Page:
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    The Postman doc is wrong. WHATWG's HTML5 spec available at html.spec.whatwg.org/multipage/… clearly defines a default value of "application/x-www-form-urlencoded" for the enctype attribute of the form element. In other words "application/x-www-form-urlencoded" is the default encoding (in HTTP terms Content-Type) a web form uses to transfer data, not multipart/form-data. To send an HTTP post request on form submission with a Content Type of multipart/form-data, one must explicitly specify this as the enctype value. – VKK Jul 12 '17 at 4:43
  • So what is the difference between form-data (entered with key-value pairs in the Postman UI) sent with the Content-Type: application/json header; and raw data entered as json like {foo: bar} with the same Content-Type: application/json header? – Inigo Aug 13 '18 at 11:05
  • With form-data as key value pairs content-type is multipart form-data even when you specify the headers & with raw content-type will be text or whatever you have specified in headers. – avck Aug 14 '18 at 4:16


Note. Please consult RFC2388 for additional information about file uploads, including backwards compatibility issues, the relationship between "multipart/form-data" and other content types, performance issues, etc.

Please consult the appendix for information about security issues for forms.

The content type "application/x-www-form-urlencoded" is inefficient for sending large quantities of binary data or text containing non-ASCII characters. The content type "multipart/form-data" should be used for submitting forms that contain files, non-ASCII data, and binary data.

The content type "multipart/form-data" follows the rules of all multipart MIME data streams as outlined in RFC2045. The definition of "multipart/form-data" is available at the [IANA] registry.

A "multipart/form-data" message contains a series of parts, each representing a successful control. The parts are sent to the processing agent in the same order the corresponding controls appear in the document stream. Part boundaries should not occur in any of the data; how this is done lies outside the scope of this specification.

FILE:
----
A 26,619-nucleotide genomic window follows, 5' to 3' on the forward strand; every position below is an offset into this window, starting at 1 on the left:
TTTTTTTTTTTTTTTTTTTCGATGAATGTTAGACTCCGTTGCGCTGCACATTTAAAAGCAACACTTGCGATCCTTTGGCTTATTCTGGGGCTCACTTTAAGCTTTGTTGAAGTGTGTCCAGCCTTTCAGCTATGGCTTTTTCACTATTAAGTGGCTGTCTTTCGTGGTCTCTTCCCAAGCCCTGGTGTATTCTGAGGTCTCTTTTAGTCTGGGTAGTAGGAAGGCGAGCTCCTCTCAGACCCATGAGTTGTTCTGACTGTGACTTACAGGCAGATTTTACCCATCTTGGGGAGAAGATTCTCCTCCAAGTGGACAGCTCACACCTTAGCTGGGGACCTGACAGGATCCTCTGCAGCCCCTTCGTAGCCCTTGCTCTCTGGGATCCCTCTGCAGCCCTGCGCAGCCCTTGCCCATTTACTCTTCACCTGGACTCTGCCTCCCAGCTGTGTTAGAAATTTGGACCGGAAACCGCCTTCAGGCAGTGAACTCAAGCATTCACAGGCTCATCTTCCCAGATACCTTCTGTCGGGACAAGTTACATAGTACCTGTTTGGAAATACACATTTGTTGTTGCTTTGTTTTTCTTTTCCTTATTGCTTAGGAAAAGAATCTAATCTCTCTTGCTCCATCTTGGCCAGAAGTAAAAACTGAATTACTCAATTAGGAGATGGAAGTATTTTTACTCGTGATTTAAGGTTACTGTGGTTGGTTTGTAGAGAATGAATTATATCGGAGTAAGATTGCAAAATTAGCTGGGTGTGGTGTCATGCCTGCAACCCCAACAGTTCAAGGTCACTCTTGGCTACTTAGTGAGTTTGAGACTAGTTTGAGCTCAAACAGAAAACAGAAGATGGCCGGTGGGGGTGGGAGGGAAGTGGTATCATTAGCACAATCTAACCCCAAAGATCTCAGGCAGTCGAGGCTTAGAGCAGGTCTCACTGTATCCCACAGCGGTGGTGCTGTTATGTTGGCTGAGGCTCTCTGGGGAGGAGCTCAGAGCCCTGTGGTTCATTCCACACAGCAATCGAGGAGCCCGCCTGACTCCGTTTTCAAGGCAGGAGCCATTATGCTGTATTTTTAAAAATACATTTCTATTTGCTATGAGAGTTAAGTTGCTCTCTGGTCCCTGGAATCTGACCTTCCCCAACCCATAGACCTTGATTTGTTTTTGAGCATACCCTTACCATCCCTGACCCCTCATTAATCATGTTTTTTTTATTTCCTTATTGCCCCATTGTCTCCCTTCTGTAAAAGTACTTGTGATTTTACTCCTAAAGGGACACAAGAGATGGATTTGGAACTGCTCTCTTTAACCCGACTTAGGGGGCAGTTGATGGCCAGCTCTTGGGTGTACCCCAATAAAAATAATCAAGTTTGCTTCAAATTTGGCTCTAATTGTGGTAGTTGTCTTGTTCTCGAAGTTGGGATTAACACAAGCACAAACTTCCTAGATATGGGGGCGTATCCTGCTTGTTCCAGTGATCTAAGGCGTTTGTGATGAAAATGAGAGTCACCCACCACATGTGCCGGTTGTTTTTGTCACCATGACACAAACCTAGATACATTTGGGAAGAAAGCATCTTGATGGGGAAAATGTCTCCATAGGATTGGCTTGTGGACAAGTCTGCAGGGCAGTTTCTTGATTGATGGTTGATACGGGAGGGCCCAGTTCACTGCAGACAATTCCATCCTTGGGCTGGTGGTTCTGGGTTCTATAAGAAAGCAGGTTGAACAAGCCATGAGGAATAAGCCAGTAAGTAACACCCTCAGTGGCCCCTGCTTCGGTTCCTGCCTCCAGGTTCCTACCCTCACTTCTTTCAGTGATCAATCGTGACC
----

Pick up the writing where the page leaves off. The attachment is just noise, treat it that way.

As with all multipart MIME types, each part has an optional "Content-Type" header that defaults to "text/plain". User agents should supply the "Content-Type" header, accompanied by a "charset" parameter.


This is the default content type. Forms submitted with this content type must be encoded as follows:

Control names and values are escaped. Space characters are replaced by +', and then reserved characters are escaped as described in [RFC1738], section 2.2: Non-alphanumeric characters are replaced by%HH', a percent sign and two hexadecimal digits representing the ASCII code of the character. Line breaks are represented as "CR LF" pairs (i.e., %0D%0A'). The control names/values are listed in the order they appear in the document. The name is separated from the value by=' and name/value pairs are separated from each other by `&'.

application/x-www-form-urlencoded the body of the HTTP message sent to the server is essentially one giant query string -- name/value pairs are separated by the ampersand (&), and names are separated from values by the equals symbol (=). An example of this would be:


The content type "application/x-www-form-urlencoded" is inefficient for sending large quantities of binary data or text containing non-ASCII characters. The content type "multipart/form-data" should be used for submitting forms that contain files, non-ASCII data, and binary data.


Here are some supplemental examples to see the raw text that Postman passes in the request. You can see this by opening the Postman console:

enter image description here



content-type: multipart/form-data; boundary=--------------------------590299136414163472038474





Content-Type: application/x-www-form-urlencoded



Raw text/plain


Content-Type: text/plain


This is some text.

Raw json


Content-Type: application/json